It’s approximately 6,888 miles from Elkins Park to Seoul, South Korea — the distance that a handful of red cover-bound “Gates of Repentance” High Holidays siddurim traveled from Reform Congregation Keneseth Israel to Cheltenham native Tamar Godel’s tiny Seoul apartment.
Since about 2018, Godel and a handful of other Jews — a unique amalgamation of expats and immigrants, all referred to as “foreigners” by native South Koreans — have used the prayer books to conduct Rosh Hashanah and Yom Kippur services that combine the diverse rituals of its participants with the landscape of the South Korean metropolis.
Many of the traditions of the group, dubbed Hakehillah Korea, or the congregation of Korea, share this blending of tradition and environment: Members throw breadcrumbs into the Han River for tashlich; co-founder Anna Toombs hosts Passover seders in her office, the only other space she has access to with a kitchen and more square footage than her postage stamp-sized apartment to host guests.
Though a small group of about 30, Hakehillah Korea has come to define itself by its lack of singular ritual or belief system. Member numbers fluctuate; some, like Toombs, are in the process of becoming a South Korean citizen, while others are visiting the country for a fellowship.
The congregation has no membership dues, no synagogue, no budget, no denomination. Though Hakehillah lacks a static identity, its members are determined to keep it going, even after they’re gone.
Godel and Toombs had no plans of building a Jewish community when they first arrived in Seoul.
“I feel like both of us turned around one day, and we were like, ‘How did we even get put in charge of this synagogue?’” Godel said.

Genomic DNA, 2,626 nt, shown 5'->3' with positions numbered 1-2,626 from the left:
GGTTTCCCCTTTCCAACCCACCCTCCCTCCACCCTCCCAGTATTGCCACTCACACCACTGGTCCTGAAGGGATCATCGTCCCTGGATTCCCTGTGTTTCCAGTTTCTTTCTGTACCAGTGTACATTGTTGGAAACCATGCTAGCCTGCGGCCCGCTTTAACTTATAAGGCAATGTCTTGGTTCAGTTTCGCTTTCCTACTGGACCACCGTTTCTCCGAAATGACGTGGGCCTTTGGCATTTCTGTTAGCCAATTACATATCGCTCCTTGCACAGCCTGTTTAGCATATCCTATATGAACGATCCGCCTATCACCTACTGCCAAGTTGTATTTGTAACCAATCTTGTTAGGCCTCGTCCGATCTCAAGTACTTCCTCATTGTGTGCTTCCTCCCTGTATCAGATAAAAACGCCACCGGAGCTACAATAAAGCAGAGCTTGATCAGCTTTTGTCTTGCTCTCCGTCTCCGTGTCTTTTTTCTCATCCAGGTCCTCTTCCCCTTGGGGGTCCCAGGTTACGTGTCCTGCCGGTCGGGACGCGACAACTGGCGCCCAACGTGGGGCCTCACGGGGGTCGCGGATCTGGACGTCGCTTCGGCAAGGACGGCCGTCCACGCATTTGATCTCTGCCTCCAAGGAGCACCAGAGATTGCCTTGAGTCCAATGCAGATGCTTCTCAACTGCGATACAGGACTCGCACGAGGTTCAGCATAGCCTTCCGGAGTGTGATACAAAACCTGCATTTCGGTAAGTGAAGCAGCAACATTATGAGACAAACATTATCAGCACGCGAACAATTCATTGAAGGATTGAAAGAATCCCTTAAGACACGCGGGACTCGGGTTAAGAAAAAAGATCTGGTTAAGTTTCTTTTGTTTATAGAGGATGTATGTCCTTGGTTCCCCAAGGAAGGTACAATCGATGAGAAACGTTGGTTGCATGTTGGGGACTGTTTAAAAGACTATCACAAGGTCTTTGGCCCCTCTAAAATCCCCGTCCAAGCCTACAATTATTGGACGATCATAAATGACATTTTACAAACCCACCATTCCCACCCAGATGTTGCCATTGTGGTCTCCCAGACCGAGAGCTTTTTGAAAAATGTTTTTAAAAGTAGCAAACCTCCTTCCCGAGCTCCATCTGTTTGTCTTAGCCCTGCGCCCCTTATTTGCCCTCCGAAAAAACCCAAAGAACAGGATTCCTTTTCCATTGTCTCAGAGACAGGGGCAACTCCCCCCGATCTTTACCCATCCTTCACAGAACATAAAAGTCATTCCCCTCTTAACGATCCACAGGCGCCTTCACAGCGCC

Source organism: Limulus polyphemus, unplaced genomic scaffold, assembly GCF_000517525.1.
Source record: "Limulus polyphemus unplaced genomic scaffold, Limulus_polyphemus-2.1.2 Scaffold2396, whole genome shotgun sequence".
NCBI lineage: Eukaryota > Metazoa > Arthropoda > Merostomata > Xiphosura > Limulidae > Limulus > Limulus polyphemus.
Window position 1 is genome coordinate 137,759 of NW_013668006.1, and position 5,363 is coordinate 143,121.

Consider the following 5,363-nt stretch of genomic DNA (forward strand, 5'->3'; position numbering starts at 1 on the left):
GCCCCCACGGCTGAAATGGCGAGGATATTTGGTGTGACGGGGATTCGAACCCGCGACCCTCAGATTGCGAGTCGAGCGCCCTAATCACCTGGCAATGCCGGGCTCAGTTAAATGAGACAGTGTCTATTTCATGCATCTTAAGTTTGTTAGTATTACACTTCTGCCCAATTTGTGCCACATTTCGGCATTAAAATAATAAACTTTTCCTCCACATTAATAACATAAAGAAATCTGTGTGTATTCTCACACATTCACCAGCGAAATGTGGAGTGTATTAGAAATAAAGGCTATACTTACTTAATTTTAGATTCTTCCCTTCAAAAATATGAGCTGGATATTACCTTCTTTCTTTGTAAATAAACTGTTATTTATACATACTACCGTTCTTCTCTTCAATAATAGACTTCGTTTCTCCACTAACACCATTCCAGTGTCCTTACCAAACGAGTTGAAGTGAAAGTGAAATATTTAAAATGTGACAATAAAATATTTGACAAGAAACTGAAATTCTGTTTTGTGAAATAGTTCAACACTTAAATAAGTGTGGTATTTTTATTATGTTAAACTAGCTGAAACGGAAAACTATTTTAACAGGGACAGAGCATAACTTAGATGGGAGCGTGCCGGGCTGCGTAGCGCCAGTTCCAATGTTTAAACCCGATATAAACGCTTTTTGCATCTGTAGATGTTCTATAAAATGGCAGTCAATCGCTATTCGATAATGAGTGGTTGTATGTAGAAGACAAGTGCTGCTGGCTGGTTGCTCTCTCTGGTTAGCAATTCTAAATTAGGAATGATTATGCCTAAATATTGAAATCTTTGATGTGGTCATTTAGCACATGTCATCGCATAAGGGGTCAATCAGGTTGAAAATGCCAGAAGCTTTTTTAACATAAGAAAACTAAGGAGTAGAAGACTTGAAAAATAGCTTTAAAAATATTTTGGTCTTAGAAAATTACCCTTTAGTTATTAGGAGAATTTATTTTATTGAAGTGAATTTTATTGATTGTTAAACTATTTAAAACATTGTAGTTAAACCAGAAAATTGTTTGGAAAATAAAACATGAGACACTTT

Godel arrived in Korea in 2015 with plans to teach English and make enough money to pay off her student loans from Temple University. Her parents were both well-traveled and encouraged their children to go abroad whenever the opportunity arose.
Godel was also meant to be a teacher, she said. Before she received her Hebrew teaching certification from Gratz College, she was the religious school teacher at Keneseth Israel, where her mother worked and where her grandfather, Simeon Maslin, was rabbi for 17 years.
Leading Jewish community was always how Godel connected with her Judaism and, upon arriving in Seoul, she attended Chabad on the High Holidays to maintain that connection.
Like some other future Hakehillah members, Godel did not click with Chabad, at the time the only Jewish community in Seoul. She had a different way of practicing Judaism than Chabad and found they did not share the same values at times.
When Godel’s effort to pay off her loans was prolonged, she decided to stay in Korea longer than intended, and if she was going to stay, she was going to find a way to make the best of her situation.
“If I have the opportunity to be here long enough, to do better than Chabad, why shouldn’t I do it?” she said.
She and Toombs, a Minnesota native who was also teaching English, fell into leading HaKehillah. They had both attended a Shabbat at a Jewish woman’s house, which quickly transformed into frequent coffee meet-ups and dinners.
“You would just go to [our friend’s home], and there are other young Jewish adults who were awesome, and you would talk late into the night; you would stay over; you would talk all Saturday. It was really lovely,” Godel said.
When that young family moved back to the U.S. in June 2017, Godel, Toombs and the other young Jews were on their own. That December, they hosted Hakehillah’s first Chanukah party.
For the past four years, the group has continued to hold programming, getting funding from Hakhel grants from Israel’s Ministry of Diaspora Affairs and from ALEPH Alliance for Jewish Renewal and the National Center to Encourage Judaism. They are sorting out their High Holiday plans, which have shifted every year due to the pandemic and Korean laws, which dictate that no one can have religious exemptions and take time off from work for holidays.
The Hakehillah members are working on their own Haggadah, which, beyond its purpose during Passover, will serve as an instructional manual and guide for the next generation of Jews in
Within the congregation, there are already six young Korean Jews, all 18 or younger, many of whom are the children of one Korean and one white, Jewish parent. The hope is that when Godel, as well as many other members, return to the U.S., this next generation of Hakehillah members can pick up the Haggadah — written in English, Hebrew and Korean — and adapt it to accommodate what their community needs years from now.
“Our space is very well defined,” Toombs said, “But it’s also vague enough that whoever takes it over next can decide the flavor, the identity of how it’s run.”